I spent close to an hour on our last afternoon at the St. Augustine Alligator Farm in Florida hoping to capture the elusive, for me anyway, egret heart formed by the two egrets bending their necks and facing each other when the male returned to the nest with a stick to present to his mate. I did manage to get a couple of so-so hearts on other days (previously posted in this blog) but just not the heart shape I was looking for. Knowing that I was determined to try for the heart, Moose directed me to an active pair of great egrets and helped me set up for the shot. This pair was in great light with few distractions around them but they rarely left the nesting area. Twice, one bird, the male I suspect, flew off and returned to the female with a stick but the male’s back was to the camera and his outspread wings hid both their heads. The rest of the time, they preened and performed what I suspect was a modified courting ritual. I reviewed hundreds of shots I took of the pair, every one in focus I might add. Nothing even resembling a heart was in this group of photos. At first I was disappointed but then I realized that, while there are no hearts in this group, and the egrets are not facing each other in any of the shots, the shapes their white bodies created against the dark background are beautiful in their own way. They almost appear as if they share one body. I think these photographs give hints to the bond that these great egrets share.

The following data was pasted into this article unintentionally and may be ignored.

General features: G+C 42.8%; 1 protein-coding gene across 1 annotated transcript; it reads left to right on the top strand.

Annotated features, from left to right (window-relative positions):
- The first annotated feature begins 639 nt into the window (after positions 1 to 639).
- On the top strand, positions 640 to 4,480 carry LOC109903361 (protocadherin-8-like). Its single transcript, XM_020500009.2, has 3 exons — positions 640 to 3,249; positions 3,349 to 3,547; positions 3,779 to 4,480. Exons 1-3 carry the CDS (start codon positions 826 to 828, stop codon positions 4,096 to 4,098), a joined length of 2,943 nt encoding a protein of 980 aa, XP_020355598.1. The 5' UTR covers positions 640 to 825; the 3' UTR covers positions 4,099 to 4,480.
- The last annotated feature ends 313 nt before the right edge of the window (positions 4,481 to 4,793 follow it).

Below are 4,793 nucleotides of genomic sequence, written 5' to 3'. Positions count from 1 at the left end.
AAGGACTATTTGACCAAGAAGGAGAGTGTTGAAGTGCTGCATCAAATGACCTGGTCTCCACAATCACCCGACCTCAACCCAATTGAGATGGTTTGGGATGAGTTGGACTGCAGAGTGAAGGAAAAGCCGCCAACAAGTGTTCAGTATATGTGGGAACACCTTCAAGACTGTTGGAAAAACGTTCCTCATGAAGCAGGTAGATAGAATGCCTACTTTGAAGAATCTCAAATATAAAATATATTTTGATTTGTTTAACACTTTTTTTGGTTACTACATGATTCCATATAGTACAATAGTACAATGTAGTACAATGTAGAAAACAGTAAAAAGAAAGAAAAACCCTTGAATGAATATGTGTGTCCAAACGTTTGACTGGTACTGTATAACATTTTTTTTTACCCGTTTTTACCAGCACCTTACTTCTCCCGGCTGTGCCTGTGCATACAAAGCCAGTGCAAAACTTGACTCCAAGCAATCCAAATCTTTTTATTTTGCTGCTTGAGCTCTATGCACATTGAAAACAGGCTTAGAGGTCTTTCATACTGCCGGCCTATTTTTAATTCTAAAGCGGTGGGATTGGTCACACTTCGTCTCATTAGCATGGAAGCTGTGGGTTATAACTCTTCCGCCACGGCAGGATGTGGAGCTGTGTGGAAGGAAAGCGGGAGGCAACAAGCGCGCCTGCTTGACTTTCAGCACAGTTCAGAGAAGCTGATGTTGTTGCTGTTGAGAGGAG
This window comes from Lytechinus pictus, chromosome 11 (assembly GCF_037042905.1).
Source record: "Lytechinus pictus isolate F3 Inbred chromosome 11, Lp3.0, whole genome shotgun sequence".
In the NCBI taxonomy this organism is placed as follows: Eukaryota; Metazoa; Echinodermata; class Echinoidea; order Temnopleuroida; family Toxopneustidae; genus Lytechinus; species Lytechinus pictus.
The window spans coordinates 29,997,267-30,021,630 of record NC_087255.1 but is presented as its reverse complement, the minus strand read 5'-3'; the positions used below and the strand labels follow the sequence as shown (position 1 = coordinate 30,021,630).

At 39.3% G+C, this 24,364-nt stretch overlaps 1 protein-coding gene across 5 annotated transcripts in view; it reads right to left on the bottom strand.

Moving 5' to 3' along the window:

In the first shot, I had the 1.4X teleconverter attached to the lens so in effect, I was shooting at 850mm. I removed the teleconverter because I was afraid that if they performed the elaborate courtship dance I would be too close and part of the birds’ bodies would be out of the frame. They never did perform that dance I was waiting for. Maybe they were past that stage of their relationship.